By: Ryan Hawker, Safety 1st Child Passenger Safety Technician and Car Seat Safety Expert
While another year has passed, it’s important to check on what’s most important in 2016: your precious back seat cargo. If you haven’t taken a once over to make sure no hazardous items are laying around your car, or that your car seat is as snug as can be, it’s a good time to do that. Here are a few helpful tips to make sure your kids are as safe as can be in the back seat.
Don’t Turn Them Around
Keep your child rear facing as long as possible! According to a study in the Journal of Injury Prevention children under the age of two are 75 percent less likely to die or be severely injured in the event of a car crash if they are rear facing. Furthermore, the American Academy of Pediatrics (AAP) advises that children remain rear facing as long as allowed by your car seat’s height, weight and other criteria.
If you have an older child, boosters are extremely important. Most states require a child to be in a booster until 8 years old, as they have been proven to reduce the risk of serious injury by 45%, according to Safe Kids.
Car Seat Installation 1 o 1
According to the National Highway Traffic Safety Association, 75% of car seats are installed incorrectly. Are you one of those parents? If you are not sure, check! Remember, every car and car seat has different requirements for safe installation, so it’s important to read both the car seat and car manual.
When installing, use either the LATCH or the seat belt. Do not use both! The seat belt is a very effective way to install a car seat but LATCH was developed to provide another option for parents that find it challenging to properly install a child restraint with the seat belt. Once you have the car seat installed make sure it does not move more than one-inch side to side. If you are still unsure if you’ve done it right, check in with a local Child Passenger Safety Technician before you hit the road.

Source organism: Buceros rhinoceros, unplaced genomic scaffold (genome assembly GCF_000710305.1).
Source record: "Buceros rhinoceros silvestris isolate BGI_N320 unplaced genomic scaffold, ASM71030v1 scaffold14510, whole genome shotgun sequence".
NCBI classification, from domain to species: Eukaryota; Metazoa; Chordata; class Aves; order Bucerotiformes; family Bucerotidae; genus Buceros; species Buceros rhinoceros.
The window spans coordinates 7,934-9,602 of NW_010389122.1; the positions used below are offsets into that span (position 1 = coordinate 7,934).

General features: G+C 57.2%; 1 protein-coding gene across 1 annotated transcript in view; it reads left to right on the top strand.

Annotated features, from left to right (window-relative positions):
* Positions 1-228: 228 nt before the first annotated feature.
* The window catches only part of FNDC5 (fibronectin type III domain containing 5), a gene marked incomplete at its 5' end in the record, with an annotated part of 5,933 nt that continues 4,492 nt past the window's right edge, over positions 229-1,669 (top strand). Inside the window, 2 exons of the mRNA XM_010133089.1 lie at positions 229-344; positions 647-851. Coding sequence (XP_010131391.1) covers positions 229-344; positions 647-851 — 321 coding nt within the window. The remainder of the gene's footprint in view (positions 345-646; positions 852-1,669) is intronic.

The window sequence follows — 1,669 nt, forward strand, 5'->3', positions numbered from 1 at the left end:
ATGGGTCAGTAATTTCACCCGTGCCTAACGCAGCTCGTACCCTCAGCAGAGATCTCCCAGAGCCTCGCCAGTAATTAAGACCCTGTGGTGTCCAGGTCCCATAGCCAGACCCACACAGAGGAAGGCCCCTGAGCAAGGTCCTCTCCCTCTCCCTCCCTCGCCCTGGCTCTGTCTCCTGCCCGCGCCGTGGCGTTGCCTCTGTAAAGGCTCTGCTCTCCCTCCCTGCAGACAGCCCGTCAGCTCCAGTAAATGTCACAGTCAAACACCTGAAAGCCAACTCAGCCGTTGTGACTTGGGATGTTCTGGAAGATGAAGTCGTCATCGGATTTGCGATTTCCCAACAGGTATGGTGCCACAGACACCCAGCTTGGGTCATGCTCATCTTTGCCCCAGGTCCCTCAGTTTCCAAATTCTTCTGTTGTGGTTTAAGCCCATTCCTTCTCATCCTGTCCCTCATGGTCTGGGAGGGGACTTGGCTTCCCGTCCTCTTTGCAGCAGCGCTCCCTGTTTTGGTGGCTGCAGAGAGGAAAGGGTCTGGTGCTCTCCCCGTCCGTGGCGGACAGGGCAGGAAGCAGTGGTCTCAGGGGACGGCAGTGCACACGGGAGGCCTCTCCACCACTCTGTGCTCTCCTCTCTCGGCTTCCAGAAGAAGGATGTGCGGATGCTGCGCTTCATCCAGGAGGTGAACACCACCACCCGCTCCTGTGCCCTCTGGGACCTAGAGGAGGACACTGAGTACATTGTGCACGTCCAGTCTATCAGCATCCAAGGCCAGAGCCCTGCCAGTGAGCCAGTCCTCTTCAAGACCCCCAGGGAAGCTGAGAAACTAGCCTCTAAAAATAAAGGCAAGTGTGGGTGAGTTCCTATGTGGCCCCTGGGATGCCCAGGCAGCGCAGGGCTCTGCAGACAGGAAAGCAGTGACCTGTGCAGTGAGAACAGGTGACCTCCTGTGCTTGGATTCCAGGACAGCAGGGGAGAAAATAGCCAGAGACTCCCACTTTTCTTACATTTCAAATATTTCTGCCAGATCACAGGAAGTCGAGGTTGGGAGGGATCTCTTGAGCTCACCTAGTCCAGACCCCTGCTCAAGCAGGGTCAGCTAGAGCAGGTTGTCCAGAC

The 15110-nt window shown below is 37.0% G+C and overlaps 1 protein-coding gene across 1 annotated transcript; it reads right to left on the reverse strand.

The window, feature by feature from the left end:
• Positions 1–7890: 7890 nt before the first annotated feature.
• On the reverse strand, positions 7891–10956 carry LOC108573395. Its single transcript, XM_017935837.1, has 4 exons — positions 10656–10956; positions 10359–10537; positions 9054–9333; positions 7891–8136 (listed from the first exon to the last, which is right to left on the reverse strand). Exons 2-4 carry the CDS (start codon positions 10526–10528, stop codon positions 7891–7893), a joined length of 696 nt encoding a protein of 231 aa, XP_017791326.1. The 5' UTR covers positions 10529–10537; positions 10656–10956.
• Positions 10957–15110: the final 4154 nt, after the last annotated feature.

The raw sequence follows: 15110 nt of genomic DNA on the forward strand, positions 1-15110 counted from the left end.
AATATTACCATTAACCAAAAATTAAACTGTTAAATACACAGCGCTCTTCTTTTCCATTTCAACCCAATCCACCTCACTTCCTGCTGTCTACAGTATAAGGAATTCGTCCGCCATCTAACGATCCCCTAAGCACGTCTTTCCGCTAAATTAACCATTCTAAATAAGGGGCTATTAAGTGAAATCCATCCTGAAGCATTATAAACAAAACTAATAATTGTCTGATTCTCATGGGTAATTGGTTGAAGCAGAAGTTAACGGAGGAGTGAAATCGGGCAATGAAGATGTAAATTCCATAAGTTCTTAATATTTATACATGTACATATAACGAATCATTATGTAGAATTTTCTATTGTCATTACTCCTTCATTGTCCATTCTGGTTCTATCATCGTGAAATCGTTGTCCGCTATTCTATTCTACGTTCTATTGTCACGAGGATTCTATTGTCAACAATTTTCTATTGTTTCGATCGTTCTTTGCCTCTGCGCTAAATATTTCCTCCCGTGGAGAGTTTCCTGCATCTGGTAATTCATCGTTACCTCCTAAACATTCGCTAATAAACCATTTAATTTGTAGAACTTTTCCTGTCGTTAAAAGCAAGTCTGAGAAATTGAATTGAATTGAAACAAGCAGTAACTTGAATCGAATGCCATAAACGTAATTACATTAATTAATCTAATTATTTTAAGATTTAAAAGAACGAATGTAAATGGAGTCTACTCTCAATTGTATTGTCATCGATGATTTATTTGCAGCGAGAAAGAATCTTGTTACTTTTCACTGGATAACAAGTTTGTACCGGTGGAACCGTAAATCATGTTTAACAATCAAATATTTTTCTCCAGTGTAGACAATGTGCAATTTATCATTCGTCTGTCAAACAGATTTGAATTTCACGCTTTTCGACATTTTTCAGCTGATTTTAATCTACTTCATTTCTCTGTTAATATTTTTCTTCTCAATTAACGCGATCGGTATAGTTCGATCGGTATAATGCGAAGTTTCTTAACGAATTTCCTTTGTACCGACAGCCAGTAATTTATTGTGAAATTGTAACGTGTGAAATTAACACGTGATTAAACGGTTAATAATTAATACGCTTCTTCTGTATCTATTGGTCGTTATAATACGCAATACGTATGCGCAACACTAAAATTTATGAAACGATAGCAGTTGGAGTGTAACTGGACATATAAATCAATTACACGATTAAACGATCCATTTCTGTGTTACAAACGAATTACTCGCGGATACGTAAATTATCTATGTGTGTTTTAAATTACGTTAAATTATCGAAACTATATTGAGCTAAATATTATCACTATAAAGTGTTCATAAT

You can visit a local police station, fire station, AAA office or Safe Kids Chapter for guidance. Or simply go to seatcheck.org orhttp://www.safekids.org/events/field_type/check-event.
Securing Your Child
This may seem like a no-brainer. However, during the winter months, securing your child can be a little trickier. Often, parents strap their children in with their bulky winter coats still on. However, a new crash test that aired on the Today Show demonstrated how a secure dummy (meant to represent a small child) went hurtling out of a car seat because the winter jacket obstructed it from being fastened securely.
It’s recommended that you remove the child’s jacket before securing him or her. If you’re worried about the child being too cold, turn up the heat and, once buckled, put a blanket over the car seat. It may seem like a hassle, but it’s an extra step that can save a life.
Car Seats do Expire
It’s something you rarely think about, but car seats expire! You can find the expiration date on the back or the side of the car seat. Additionally, if a car seat has been in a crash you should not use it. Plastic can warp, materials can fray and the car seat will not protect a child correctly. This also means that you should avoid used car seats. The history of a car seat tells a lot about its ability to protect on the road ahead. If you don’t know where it has been, you don’t know if it can protect your child.
To recycle a car seat, check with your local waste management facility to see if they recycle number 5 plastic.
Lead by Example
Children don’t always do what they’re told but they often mimic what they observe. According to Safe Ride 4 Kids, almost 40% of children riding in vehicles with unbelted drivers were not wearing belt restraints at the time of an accident. Set a good example and always use your seatbelt.
Also never text while driving! Five seconds is the average time your eyes are off the road while texting. When traveling at 55mph, that’s enough time to cover the length of a football field blindfolded (Distraction.gov)! Always put your purse, wallet and/or phone on the floor in front of your baby. Not only will it prevent you from using it while in the vehicle with your child, but you’ll never forget to leave the baby in the car.
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